Strategic Affairs Ministry names 42 anti-Israel groups affiliated with Hamas, Popular Front for the Liberation of Palestine, says they receive their orders from Palestinian Authority • Minister: Terrorist groups, BDS movement have never been closer.
The Strategic Affairs Ministry on Tuesday named 42 major anti-Israel organizations as having clear ties to Palestinian terrorist groups.
According to the ministry’s data, these groups – part of a network of 300 boycott, divestment and sanctions organizations operating worldwide – have traceable ties to Hamas and the Popular Front for the Liberation of Palestine, and receive their orders directly from the Palestinian Authority.
This network is directed by the BDS National Committee, which is headed by the co-founder of the global BDS movement Omar Barghouti, who holds permanent Israeli residency status and lives in the northern city of Acre.
The Strategic Affairs Ministry, tasked by the Diplomatic-Security Cabinet with heading Israel’s efforts to counter the BDS movement and its efforts to delegitimize Israel, has spent the past two years mapping what it calls the “network of hatred.”
The ministry’s data shows that not only do Hamas and the PLFP support BDS activists in theory, their operatives take an active part in BDS initiatives.
The report names, for example, the Al-Haq human rights organization, Defense for Children International – Palestine, and the Al-Dameer Association for Human Rights as being headed by former PFLP operatives.
Al-Haq is chaired by Shawan Jabarin, of Ramallah, who served 13 years in an Israeli prison for being a member of the PLFP’s military wing. Jabarin is a leading figure in the BDS movement’s lawfare campaign against Israel, especially its attempts to pursue legal action against Israeli officials in the International Criminal Court in The Hague.
Other examples include groups such as the Palestinian Return Center, which the ministry says promotes Hamas interests in Europe; and members of the U.K.-based Palestine Solidarity Campaign and Friends of Al-Aqsa group, which the ministry says have neem with Hamas leader Ismail Haniyeh, participated in the 2010 Navi Marmara flotilla that sought to breach the maritime blockade on the Gaza Strip, and have recently held a demonstration outside the British Prime Minister’s Office in support of Hamas so-called “March of Return” or Gaza border riot campaign.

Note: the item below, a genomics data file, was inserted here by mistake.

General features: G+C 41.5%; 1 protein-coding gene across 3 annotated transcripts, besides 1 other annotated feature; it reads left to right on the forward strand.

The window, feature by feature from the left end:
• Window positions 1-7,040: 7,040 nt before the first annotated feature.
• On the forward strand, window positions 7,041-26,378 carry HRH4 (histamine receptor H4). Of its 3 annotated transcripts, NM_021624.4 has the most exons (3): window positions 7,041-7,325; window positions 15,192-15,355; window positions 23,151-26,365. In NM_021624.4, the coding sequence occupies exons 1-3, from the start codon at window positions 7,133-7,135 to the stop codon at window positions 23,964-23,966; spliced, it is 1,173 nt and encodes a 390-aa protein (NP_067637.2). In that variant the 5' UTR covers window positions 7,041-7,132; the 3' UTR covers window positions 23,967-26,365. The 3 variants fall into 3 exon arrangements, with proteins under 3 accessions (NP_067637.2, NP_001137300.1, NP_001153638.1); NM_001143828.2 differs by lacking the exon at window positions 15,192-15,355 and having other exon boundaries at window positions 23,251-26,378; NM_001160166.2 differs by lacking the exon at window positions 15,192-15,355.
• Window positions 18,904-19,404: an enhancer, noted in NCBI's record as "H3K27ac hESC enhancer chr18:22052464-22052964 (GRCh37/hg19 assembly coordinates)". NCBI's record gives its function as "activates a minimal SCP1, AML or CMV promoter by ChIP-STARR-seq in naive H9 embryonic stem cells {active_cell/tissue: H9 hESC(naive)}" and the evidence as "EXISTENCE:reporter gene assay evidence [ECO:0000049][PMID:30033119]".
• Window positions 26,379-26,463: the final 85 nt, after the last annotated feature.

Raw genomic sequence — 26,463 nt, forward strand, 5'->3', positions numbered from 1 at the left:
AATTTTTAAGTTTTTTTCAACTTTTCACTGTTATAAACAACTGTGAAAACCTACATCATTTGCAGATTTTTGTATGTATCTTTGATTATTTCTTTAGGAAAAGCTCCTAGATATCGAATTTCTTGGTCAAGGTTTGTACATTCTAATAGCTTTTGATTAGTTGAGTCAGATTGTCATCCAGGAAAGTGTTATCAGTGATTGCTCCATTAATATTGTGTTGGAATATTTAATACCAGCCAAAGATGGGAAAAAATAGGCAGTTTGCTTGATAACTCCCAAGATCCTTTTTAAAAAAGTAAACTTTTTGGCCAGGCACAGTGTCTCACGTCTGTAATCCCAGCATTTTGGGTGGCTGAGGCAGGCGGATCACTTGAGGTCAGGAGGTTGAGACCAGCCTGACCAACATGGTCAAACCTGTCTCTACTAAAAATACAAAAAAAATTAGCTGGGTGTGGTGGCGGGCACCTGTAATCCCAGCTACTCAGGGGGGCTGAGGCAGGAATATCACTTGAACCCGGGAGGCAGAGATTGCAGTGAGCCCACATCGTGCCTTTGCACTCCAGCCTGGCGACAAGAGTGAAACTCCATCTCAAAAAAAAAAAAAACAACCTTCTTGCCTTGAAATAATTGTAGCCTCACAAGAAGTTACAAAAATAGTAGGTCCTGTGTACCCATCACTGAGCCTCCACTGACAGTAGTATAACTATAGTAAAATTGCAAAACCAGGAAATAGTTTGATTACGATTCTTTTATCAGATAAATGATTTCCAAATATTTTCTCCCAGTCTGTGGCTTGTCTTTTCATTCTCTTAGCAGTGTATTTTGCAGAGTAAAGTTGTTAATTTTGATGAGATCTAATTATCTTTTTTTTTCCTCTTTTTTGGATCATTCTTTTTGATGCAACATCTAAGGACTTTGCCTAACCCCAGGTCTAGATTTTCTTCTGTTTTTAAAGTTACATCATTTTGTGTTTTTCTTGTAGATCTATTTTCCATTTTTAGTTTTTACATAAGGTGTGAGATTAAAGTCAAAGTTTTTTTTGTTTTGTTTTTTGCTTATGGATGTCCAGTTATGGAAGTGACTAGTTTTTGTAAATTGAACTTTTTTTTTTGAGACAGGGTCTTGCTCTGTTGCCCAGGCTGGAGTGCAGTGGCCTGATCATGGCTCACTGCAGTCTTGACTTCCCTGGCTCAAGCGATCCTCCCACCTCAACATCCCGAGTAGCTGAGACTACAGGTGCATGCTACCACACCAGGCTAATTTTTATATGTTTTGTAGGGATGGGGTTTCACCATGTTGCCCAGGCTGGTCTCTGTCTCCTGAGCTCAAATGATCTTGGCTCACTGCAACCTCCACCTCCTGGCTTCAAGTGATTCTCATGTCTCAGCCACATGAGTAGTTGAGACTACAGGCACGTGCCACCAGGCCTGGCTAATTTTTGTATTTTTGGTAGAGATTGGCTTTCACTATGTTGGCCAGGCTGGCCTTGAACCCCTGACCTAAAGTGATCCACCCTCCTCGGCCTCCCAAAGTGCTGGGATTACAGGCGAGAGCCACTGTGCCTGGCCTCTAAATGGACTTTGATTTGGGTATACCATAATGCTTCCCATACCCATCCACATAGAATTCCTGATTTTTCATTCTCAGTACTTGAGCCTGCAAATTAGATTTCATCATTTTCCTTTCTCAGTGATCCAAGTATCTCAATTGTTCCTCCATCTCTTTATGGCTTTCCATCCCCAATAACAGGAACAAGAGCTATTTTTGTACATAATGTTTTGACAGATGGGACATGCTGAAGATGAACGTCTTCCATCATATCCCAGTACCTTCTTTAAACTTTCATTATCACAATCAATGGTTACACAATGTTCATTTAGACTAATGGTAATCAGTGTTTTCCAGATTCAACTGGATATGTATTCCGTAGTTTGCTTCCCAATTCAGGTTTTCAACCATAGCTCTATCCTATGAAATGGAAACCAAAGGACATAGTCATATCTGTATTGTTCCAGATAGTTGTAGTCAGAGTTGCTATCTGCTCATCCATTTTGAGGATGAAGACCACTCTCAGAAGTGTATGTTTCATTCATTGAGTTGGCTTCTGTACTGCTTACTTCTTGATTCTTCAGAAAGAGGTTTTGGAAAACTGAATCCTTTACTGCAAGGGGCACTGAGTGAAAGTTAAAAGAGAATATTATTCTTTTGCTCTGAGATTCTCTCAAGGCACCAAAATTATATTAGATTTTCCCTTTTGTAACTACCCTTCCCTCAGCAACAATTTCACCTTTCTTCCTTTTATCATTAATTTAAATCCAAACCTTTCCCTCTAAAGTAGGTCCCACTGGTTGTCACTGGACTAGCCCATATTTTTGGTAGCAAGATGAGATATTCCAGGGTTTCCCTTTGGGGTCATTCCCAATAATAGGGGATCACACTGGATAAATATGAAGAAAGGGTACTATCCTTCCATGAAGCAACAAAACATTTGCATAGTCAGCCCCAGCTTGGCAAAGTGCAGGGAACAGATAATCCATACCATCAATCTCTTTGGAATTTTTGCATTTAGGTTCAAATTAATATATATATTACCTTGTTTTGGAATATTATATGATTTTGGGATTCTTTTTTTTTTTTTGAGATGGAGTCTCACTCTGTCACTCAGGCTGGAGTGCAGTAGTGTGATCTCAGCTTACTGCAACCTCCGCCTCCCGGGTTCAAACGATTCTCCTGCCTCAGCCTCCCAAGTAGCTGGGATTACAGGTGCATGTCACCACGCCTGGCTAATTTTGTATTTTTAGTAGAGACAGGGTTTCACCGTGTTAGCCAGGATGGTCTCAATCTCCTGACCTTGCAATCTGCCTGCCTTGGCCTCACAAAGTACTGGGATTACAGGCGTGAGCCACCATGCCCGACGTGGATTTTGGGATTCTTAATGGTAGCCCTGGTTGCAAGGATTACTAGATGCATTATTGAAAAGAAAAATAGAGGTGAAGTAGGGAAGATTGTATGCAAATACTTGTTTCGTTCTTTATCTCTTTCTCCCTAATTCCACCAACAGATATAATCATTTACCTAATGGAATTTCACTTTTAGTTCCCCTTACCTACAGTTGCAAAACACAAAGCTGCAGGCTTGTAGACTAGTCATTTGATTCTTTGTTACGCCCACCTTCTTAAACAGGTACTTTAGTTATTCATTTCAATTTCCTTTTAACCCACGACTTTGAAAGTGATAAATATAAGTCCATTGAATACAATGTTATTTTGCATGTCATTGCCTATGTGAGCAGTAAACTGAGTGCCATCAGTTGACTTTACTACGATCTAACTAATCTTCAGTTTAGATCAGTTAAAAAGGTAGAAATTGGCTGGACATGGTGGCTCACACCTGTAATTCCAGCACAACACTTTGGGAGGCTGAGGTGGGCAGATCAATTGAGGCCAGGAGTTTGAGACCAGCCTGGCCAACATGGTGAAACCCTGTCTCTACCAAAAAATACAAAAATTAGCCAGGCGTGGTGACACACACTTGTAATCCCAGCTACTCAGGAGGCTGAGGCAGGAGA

Speaking at the biennial GC4I conference in Jerusalem Wednesday, attended by the directors of over 150 pro-Israeli groups, as well as Jewish community heads and activists from around the world dedicated to fighting the BDS movement, Strategic Affairs Minister Gilad Erdan said much of the anti-Israel group’s momentum is fuel by the Palestinian Authority.
Ramallah is a longtime proponent of anti-Israel boycotts and the National Palestinian Council has officially endorsed the BDS movement during its annual meeting in May.
”We have seen the attempts led by senior Palestinian Authority officials to suspend Israel from FIFA and to promote various ’blacklists‘ at the U.N. Human Rights Council. These campaigns have all been widely promoted by the network of hatred exposed by the Strategic Affairs Ministry,” he said.
Erdan noted that leading world powers such as the United States, Britain, Germany, France, Canada and others, were turning their backs on the BDS movement, adding that in recent years, 25 states in the U.S. have passed laws foiling BDS activities after their anti-Semitic and discriminatory nature was exposed.
Erdan further said that the ministry has identified a new BDS trend – calling for trade embargos against the Jewish state, especially with respect to its military industries, saying that BDS activists were lobbying among parliamentarians worldwide to boycott Israeli defense contractors.
”Terrorist organizations and the BDS movement have never been closer, ideologically and operationally. I will continue to lead a counterattack against the perpetrators of the anti-Semitic hate campaign emanating from Gaza and Ramallah.”
(JTA) — British Labour Party leader Jeremy Corbyn, who is under fire for having anti-Israel views allegedly born out of anti-Semitism, said in a tweet that a Labour-led government would recognize Palestine as a state.
Corbyn made his remarks Saturday on Twitter during a tour of camps in Jordan for Syrian and Palestinian refugees as part of his first international trip outside of Europe since becoming Labour leader in 2015.
“Today I’ll visit the Al-Baqa’a refugee camp which was first created in 1968, where 100,000 Palestinians live,” he tweeted. “The next Labour government will recognise Palestine as a state as one step towards a genuine two-state solution to the Israel-Palestine conflict.”
On Friday during a tour of Zaatari, Jordan’s largest camp for Syrian refugees, Corbyn criticized the administration of President Donald Trump for recognizing Jerusalem as Israel’s capital and called moving the U.S. Embassy there a “catastrophic mistake.”